Autoprefixer automatically adds vendor prefixes to your CSS rules, as needed, based on a configuration. And the configuration lets you do cool stuff like "Make my CSS compatible with all browsers that have >2% market share." You may already be using autoprefixer, but do you know which rules your configuration will actually generate? This online version lets you quickly test your CSS against different configurations to ensure you're getting exactly what you want.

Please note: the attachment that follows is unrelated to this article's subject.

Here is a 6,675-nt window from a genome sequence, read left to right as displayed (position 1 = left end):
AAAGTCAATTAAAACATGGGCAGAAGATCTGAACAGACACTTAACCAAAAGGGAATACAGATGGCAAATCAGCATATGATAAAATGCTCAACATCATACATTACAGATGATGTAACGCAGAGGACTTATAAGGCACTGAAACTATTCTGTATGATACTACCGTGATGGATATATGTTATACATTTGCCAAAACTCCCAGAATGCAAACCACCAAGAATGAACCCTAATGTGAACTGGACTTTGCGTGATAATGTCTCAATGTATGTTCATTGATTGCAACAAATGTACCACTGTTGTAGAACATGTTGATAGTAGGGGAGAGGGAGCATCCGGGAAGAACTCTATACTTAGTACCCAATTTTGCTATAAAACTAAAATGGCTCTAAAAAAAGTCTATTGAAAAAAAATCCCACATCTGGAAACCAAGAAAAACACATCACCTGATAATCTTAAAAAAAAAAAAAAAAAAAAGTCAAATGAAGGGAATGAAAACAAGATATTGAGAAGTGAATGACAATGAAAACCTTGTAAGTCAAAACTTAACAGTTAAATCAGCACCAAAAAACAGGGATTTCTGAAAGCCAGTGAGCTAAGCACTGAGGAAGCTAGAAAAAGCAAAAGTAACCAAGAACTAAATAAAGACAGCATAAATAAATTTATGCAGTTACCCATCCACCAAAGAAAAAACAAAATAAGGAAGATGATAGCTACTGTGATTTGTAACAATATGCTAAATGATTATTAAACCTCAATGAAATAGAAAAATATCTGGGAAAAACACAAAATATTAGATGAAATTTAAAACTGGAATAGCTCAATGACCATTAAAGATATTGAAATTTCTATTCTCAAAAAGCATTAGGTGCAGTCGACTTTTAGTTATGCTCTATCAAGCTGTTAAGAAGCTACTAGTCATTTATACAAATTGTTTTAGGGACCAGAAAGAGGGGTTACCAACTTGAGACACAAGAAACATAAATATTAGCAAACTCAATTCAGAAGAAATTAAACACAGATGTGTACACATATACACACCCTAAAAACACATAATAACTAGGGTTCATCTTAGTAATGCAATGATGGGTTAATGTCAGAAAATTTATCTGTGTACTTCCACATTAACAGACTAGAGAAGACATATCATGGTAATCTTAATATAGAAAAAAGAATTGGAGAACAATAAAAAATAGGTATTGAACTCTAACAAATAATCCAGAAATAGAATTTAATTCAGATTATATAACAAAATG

We have long lamented the current ecosystem of hackable WYSIWYG editors in the world. For a long time, just about all of them have been driven off of contentEditable and raw HTML. But raw HTML is just so limiting. Couldn't we do so much more, far more cleanly and easily, if the state were defined in terms of pure data? Couldn't our user-created content be richer if we were less bound by the limitations of dumb HTML? Draft.js, one of the latest Facebook announcements to come out of Reactconf, is here to save us all. From its docs: "A string of plaintext is insufficient to represent the complex state of a rich editor." Amen.